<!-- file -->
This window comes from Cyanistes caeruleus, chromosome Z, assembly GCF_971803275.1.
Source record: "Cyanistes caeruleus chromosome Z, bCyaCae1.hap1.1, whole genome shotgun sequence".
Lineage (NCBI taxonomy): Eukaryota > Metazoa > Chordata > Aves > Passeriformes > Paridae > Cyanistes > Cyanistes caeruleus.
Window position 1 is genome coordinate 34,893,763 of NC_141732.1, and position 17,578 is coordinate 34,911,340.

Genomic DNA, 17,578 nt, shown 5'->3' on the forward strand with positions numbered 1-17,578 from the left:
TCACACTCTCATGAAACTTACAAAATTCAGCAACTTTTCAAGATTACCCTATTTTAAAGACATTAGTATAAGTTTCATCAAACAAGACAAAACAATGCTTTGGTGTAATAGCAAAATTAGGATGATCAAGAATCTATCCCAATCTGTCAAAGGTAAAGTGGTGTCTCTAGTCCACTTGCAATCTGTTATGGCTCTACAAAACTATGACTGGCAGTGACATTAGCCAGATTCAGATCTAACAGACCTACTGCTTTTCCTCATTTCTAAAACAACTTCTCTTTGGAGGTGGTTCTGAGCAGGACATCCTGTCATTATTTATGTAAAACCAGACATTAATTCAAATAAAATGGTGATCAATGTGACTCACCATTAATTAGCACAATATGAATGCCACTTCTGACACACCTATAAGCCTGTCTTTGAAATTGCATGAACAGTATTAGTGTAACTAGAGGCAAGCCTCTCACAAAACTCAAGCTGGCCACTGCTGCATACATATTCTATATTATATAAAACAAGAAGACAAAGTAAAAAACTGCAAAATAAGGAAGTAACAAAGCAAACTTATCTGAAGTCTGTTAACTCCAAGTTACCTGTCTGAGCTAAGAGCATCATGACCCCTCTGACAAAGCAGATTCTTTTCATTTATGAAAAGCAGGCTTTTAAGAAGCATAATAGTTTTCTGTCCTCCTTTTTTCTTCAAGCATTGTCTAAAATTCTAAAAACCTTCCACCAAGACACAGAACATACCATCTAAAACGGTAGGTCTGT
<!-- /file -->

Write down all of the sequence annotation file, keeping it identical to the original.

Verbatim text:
This window comes from Cyanistes caeruleus, chromosome Z, assembly GCF_971803275.1.
Source record: "Cyanistes caeruleus chromosome Z, bCyaCae1.hap1.1, whole genome shotgun sequence".
Lineage (NCBI taxonomy): Eukaryota > Metazoa > Chordata > Aves > Passeriformes > Paridae > Cyanistes > Cyanistes caeruleus.
Window position 1 is genome coordinate 34,893,763 of NC_141732.1, and position 17,578 is coordinate 34,911,340.

Genomic DNA, 17,578 nt, shown 5'->3' on the forward strand with positions numbered 1-17,578 from the left:
TCACACTCTCATGAAACTTACAAAATTCAGCAACTTTTCAAGATTACCCTATTTTAAAGACATTAGTATAAGTTTCATCAAACAAGACAAAACAATGCTTTGGTGTAATAGCAAAATTAGGATGATCAAGAATCTATCCCAATCTGTCAAAGGTAAAGTGGTGTCTCTAGTCCACTTGCAATCTGTTATGGCTCTACAAAACTATGACTGGCAGTGACATTAGCCAGATTCAGATCTAACAGACCTACTGCTTTTCCTCATTTCTAAAACAACTTCTCTTTGGAGGTGGTTCTGAGCAGGACATCCTGTCATTATTTATGTAAAACCAGACATTAATTCAAATAAAATGGTGATCAATGTGACTCACCATTAATTAGCACAATATGAATGCCACTTCTGACACACCTATAAGCCTGTCTTTGAAATTGCATGAACAGTATTAGTGTAACTAGAGGCAAGCCTCTCACAAAACTCAAGCTGGCCACTGCTGCATACATATTCTATATTATATAAAACAAGAAGACAAAGTAAAAAACTGCAAAATAAGGAAGTAACAAAGCAAACTTATCTGAAGTCTGTTAACTCCAAGTTACCTGTCTGAGCTAAGAGCATCATGACCCCTCTGACAAAGCAGATTCTTTTCATTTATGAAAAGCAGGCTTTTAAGAAGCATAATAGTTTTCTGTCCTCCTTTTTTCTTCAAGCATTGTCTAAAATTCTAAAAACCTTCCACCAAGACACAGAACATACCATCTAAAACGGTAGGTCTGT